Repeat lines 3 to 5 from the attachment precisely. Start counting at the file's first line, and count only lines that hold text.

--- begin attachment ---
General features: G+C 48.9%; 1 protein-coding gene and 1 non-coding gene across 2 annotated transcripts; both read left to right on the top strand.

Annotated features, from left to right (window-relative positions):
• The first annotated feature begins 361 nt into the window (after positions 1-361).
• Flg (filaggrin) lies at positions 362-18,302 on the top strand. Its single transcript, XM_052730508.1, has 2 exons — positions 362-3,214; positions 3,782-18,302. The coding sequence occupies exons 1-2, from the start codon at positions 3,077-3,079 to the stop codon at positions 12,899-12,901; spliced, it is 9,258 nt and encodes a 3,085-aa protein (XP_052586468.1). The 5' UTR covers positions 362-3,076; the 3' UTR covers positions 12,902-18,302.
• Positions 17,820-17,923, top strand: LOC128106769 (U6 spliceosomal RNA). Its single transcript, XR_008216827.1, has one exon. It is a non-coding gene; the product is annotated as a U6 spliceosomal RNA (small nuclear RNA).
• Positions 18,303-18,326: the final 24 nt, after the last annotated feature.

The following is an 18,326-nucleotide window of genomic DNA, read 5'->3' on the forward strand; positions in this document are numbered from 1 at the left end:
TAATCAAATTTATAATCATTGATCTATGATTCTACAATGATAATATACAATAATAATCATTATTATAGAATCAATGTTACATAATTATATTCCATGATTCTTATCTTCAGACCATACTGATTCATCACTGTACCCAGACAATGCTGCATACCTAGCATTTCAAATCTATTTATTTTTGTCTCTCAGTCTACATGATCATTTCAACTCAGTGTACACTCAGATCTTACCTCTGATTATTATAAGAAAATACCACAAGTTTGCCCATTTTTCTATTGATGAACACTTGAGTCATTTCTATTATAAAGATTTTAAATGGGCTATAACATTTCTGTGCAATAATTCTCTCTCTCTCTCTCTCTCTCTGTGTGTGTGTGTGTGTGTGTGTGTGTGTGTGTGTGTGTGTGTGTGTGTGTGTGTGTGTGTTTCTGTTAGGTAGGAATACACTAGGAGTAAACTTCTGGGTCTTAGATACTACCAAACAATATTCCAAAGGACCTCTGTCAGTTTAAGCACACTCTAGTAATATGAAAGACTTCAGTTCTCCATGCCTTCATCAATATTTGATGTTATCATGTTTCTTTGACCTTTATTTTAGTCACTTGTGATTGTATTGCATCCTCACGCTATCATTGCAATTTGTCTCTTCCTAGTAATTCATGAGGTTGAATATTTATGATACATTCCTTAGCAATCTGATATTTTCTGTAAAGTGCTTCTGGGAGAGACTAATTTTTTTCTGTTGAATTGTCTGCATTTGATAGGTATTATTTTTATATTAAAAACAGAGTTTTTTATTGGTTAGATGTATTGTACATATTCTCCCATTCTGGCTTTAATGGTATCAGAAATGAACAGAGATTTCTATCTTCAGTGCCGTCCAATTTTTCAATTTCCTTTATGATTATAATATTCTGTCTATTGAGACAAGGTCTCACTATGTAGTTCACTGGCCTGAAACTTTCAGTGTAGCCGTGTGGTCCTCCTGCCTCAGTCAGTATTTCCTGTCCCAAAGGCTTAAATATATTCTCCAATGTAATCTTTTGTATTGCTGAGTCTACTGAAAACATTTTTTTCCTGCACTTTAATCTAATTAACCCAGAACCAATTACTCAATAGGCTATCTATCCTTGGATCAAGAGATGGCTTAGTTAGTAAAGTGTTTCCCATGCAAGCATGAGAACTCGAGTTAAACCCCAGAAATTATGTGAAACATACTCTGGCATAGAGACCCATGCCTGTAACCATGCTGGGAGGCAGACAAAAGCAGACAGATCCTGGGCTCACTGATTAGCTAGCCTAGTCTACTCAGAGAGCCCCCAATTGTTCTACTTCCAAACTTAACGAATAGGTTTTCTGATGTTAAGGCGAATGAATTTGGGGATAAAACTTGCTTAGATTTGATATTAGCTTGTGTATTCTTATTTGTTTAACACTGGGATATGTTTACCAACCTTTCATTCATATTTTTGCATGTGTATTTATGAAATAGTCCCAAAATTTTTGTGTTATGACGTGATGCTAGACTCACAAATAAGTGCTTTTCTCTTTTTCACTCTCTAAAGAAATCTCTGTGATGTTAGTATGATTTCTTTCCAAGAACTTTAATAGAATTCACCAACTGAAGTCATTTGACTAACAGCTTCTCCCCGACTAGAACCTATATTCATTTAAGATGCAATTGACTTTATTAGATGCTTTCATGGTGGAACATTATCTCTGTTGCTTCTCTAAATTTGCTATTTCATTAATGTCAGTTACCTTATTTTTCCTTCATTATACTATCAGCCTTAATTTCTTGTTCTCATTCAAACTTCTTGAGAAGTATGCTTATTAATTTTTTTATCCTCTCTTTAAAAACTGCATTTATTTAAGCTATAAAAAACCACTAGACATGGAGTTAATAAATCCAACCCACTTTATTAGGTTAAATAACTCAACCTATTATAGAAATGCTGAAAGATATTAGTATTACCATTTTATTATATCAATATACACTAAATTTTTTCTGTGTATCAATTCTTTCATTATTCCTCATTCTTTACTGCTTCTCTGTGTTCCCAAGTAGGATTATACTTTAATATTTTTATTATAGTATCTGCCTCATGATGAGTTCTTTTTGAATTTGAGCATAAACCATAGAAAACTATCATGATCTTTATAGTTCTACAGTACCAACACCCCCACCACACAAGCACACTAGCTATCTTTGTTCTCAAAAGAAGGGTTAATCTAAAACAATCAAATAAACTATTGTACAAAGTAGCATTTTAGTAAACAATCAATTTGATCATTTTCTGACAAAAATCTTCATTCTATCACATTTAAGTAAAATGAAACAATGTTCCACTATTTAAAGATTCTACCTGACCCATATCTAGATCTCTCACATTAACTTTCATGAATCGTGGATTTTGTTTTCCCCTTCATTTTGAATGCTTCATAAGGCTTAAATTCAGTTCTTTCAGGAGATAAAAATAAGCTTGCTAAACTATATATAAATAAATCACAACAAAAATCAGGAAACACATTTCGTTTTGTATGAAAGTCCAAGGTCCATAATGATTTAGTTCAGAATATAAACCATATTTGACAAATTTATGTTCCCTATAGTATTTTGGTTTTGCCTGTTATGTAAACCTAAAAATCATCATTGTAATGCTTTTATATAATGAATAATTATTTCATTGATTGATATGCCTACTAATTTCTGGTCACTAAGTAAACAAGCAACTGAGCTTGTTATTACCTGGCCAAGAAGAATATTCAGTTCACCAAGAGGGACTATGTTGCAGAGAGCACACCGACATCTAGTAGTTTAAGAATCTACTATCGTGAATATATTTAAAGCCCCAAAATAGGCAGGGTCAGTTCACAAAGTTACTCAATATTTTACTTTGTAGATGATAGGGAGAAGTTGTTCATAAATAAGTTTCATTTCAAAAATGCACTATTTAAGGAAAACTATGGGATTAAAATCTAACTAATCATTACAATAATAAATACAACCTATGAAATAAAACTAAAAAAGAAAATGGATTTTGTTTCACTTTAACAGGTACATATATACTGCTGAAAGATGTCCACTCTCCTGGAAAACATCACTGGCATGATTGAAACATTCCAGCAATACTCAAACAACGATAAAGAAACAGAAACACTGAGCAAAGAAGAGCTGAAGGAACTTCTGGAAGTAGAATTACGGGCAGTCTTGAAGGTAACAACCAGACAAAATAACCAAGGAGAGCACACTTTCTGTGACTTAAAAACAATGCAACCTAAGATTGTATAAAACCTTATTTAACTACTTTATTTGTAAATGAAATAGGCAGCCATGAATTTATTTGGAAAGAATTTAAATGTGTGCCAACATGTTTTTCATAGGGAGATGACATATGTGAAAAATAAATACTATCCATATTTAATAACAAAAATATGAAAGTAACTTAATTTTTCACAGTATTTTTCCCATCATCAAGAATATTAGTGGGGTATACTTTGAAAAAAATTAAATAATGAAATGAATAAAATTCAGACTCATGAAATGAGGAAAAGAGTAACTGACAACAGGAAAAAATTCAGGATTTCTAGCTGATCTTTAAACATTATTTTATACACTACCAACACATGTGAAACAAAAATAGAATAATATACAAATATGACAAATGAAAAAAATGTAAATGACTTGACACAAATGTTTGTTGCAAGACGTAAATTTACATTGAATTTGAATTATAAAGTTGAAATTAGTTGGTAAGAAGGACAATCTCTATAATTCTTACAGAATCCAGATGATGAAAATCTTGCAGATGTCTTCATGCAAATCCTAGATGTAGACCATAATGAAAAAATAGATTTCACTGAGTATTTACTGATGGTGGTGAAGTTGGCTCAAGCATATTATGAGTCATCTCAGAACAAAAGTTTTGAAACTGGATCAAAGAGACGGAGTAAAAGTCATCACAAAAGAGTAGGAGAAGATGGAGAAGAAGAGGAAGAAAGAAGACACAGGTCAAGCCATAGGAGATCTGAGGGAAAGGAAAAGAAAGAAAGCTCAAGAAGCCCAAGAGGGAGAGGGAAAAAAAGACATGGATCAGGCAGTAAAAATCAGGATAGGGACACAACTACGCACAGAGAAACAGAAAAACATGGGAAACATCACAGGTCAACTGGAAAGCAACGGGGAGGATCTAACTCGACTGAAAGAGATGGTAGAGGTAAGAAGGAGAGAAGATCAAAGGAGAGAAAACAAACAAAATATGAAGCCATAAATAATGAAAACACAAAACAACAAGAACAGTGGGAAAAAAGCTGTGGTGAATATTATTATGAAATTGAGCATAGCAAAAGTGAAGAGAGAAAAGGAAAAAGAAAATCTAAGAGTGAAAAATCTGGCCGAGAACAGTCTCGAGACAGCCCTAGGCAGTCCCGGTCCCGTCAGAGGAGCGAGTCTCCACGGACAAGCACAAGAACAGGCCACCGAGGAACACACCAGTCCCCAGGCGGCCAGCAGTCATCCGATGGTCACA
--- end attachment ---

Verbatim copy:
• The first annotated feature begins 361 nt into the window (after positions 1-361).
• Flg (filaggrin) lies at positions 362-18,302 on the top strand. Its single transcript, XM_052730508.1, has 2 exons — positions 362-3,214; positions 3,782-18,302. The coding sequence occupies exons 1-2, from the start codon at positions 3,077-3,079 to the stop codon at positions 12,899-12,901; spliced, it is 9,258 nt and encodes a 3,085-aa protein (XP_052586468.1). The 5' UTR covers positions 362-3,076; the 3' UTR covers positions 12,902-18,302.
• Positions 17,820-17,923, top strand: LOC128106769 (U6 spliceosomal RNA). Its single transcript, XR_008216827.1, has one exon. It is a non-coding gene; the product is annotated as a U6 spliceosomal RNA (small nuclear RNA).